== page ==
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'Nurses are fed up': Labor expert discusses historic nurses strike

The staffing issue, according to nurses, is where the dollars need to go.

MINNEAPOLIS — For three days, nurses made their point to the public, and to their employers.

"I think the three-day strike proves that nurses are fed up, they took this action; they are willing to sacrifice a paycheck," said Dr. Rebecca Givan, associate professor of labor studies and employment relations at Rutgers University. "It's stressful to go on strike. I think they are demonstrating to the employer that they are necessary and crucial to the work of hospitals and they are willing to stand together and fight for their patients."

And for three days, hospitals made their point, too. They've said in statements that they care about patient care, and are offering nurses a 10% pay bump as a counter to the nurses' demand for 30%.

"From the hospitals, I think we will see what happens at the bargaining table. They will want to send a message that striking doesn't get you anywhere, but the reality is that it does, and both sides know it. Best case scenario, this leads to movement and progress, and both sides agree they have a shared interest in providing higher quality patient care and find a common path to do that," Givan said.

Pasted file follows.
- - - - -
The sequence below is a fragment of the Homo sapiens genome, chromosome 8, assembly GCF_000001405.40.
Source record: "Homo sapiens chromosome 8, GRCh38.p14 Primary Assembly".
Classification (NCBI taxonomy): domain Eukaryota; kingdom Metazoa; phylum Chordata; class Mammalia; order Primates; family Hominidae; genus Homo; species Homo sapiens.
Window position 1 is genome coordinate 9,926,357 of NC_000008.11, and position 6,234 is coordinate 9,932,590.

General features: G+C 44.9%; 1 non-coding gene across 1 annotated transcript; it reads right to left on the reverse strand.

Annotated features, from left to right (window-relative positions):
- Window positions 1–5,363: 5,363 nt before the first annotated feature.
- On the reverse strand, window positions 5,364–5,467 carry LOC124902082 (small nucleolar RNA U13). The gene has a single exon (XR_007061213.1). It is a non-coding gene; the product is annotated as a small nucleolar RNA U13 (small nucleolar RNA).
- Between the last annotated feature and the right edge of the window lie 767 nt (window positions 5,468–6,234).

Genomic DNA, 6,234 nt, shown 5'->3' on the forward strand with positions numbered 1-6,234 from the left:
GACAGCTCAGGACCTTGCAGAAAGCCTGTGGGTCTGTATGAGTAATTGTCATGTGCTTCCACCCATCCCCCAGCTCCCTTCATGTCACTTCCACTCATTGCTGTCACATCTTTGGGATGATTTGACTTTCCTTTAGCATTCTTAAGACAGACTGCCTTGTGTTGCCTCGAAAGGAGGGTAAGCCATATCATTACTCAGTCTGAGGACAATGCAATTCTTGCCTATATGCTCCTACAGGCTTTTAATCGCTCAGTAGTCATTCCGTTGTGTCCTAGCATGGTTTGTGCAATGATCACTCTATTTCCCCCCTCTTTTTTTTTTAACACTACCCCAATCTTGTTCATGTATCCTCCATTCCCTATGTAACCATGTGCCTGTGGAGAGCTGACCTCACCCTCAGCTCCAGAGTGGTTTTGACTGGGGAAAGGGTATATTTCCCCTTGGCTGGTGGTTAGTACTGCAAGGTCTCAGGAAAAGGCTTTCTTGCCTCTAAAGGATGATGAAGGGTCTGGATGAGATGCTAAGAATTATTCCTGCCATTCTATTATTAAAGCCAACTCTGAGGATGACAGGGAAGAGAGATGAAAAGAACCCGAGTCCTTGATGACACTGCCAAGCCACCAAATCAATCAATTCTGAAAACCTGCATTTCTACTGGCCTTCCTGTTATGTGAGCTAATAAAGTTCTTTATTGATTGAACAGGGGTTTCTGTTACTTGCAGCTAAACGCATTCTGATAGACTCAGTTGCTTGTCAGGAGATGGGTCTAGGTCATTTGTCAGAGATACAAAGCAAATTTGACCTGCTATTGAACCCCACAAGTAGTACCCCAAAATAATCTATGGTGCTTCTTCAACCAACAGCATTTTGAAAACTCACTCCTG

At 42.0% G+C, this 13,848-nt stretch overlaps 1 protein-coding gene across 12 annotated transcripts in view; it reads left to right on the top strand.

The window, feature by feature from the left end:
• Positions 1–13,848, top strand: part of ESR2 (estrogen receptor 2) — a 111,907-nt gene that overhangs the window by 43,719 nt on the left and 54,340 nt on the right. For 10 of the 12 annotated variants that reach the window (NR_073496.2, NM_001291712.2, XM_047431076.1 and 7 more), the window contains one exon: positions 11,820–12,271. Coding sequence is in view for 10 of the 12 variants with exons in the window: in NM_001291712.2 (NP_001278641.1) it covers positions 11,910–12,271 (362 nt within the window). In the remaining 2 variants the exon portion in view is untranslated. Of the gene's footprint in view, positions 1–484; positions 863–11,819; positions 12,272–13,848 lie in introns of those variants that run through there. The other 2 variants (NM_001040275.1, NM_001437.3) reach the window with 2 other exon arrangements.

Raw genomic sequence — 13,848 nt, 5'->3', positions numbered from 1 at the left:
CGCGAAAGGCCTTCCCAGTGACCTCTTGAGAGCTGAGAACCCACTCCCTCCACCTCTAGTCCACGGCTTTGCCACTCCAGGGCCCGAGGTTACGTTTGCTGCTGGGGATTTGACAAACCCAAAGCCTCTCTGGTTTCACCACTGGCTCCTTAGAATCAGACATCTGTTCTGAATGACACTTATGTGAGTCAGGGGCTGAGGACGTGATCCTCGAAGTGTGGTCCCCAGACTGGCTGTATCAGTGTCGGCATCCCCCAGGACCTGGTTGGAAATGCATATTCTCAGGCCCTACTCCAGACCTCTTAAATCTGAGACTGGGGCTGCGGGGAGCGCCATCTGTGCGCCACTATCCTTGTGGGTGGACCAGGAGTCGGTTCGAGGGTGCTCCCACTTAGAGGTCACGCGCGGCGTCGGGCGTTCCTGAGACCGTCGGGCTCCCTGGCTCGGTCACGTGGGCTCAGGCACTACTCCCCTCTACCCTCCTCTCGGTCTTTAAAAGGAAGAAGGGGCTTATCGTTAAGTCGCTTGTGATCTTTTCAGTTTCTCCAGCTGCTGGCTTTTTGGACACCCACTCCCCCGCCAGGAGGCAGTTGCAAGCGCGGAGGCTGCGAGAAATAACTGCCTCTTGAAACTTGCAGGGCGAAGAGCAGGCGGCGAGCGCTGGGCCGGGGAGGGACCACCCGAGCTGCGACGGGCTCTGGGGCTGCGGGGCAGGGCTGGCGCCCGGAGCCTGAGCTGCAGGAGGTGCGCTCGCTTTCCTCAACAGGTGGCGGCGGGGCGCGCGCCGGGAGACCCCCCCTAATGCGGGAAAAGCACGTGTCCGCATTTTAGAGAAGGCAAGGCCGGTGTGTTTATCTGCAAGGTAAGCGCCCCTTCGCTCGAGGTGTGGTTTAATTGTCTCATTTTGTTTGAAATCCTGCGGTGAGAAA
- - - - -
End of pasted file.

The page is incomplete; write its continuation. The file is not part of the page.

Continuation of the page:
The common path isn't visible just yet, and when the dust settles from a strike, sides do look outward to see how their messages landed to us — the people — who in essence, are the potential patients. This time, the message is clear: This isn't just about money.

"Testing public support is complicated and not all members of the public will agree, but I think it's clear in this case that it's not primarily about the money. Although the nurses do want their pay to keep up with inflation, and perhaps they feel insulted about the pay that agency nurses are getting, or that replacement nurses during the strike are getting, it's really about sufficient staffing for patient care, and I think progress on that would result in these contracts being settled," Givan said.

The staffing issue, according to nurses, is where the dollars need to go to make sense.

"The thing about staffing shortages is the solutions to them are good for everyone. So when health care employers, hospitals, decide to invest in more staff, that provides more stability and makes nurses' jobs better because they can provide that quality patient care, and they stay in their jobs longer. So then the retention problem is solved — they don't burn out and leave the profession," Givan said.

As far as hospital administration staffing, she says it's not straightforward.

"There are many nurses out there who try travel nursing and agency work because they want to make more money and be less connected to a hospital where they don't feel they can provide sufficient care," she said. "So by making better jobs, there will be many, many well-qualified nurses who will come back as staff and stop doing this agency/travel grind for the money alone."

The nurses union said nurses are ready to go back to work Wednesday night and Thursday but are also ready for round two. However, the union didn't elaborate on what that means.

So, this isn't over. 

It's just moving on to more work that goes toward what is best for all.

Allina said today it hopes to schedule negotiations for next week.

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